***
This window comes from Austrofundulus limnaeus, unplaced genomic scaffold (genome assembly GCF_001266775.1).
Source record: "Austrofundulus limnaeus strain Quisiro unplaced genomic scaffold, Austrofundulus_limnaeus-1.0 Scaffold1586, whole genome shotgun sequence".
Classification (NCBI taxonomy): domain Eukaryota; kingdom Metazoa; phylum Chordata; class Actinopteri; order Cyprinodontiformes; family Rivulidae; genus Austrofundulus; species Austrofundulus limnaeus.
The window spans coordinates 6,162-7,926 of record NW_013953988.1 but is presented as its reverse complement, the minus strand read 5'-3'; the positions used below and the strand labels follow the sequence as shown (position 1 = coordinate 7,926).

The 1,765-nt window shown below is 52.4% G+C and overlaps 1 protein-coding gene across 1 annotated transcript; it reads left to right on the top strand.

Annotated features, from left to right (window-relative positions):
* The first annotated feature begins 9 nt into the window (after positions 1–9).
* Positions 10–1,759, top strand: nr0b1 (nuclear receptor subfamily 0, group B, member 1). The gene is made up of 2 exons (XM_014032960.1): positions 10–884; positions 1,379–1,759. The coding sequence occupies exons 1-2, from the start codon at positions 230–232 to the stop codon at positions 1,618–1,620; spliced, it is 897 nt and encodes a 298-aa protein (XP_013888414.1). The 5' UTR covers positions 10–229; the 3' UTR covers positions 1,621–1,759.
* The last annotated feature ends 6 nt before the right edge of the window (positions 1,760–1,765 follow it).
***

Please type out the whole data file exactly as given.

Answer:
This window comes from Austrofundulus limnaeus, unplaced genomic scaffold (genome assembly GCF_001266775.1).
Source record: "Austrofundulus limnaeus strain Quisiro unplaced genomic scaffold, Austrofundulus_limnaeus-1.0 Scaffold1586, whole genome shotgun sequence".
Classification (NCBI taxonomy): domain Eukaryota; kingdom Metazoa; phylum Chordata; class Actinopteri; order Cyprinodontiformes; family Rivulidae; genus Austrofundulus; species Austrofundulus limnaeus.
The window spans coordinates 6,162-7,926 of record NW_013953988.1 but is presented as its reverse complement, the minus strand read 5'-3'; the positions used below and the strand labels follow the sequence as shown (position 1 = coordinate 7,926).

The 1,765-nt window shown below is 52.4% G+C and overlaps 1 protein-coding gene across 1 annotated transcript; it reads left to right on the top strand.

Annotated features, from left to right (window-relative positions):
* The first annotated feature begins 9 nt into the window (after positions 1–9).
* Positions 10–1,759, top strand: nr0b1 (nuclear receptor subfamily 0, group B, member 1). The gene is made up of 2 exons (XM_014032960.1): positions 10–884; positions 1,379–1,759. The coding sequence occupies exons 1-2, from the start codon at positions 230–232 to the stop codon at positions 1,618–1,620; spliced, it is 897 nt and encodes a 298-aa protein (XP_013888414.1). The 5' UTR covers positions 10–229; the 3' UTR covers positions 1,621–1,759.
* The last annotated feature ends 6 nt before the right edge of the window (positions 1,760–1,765 follow it).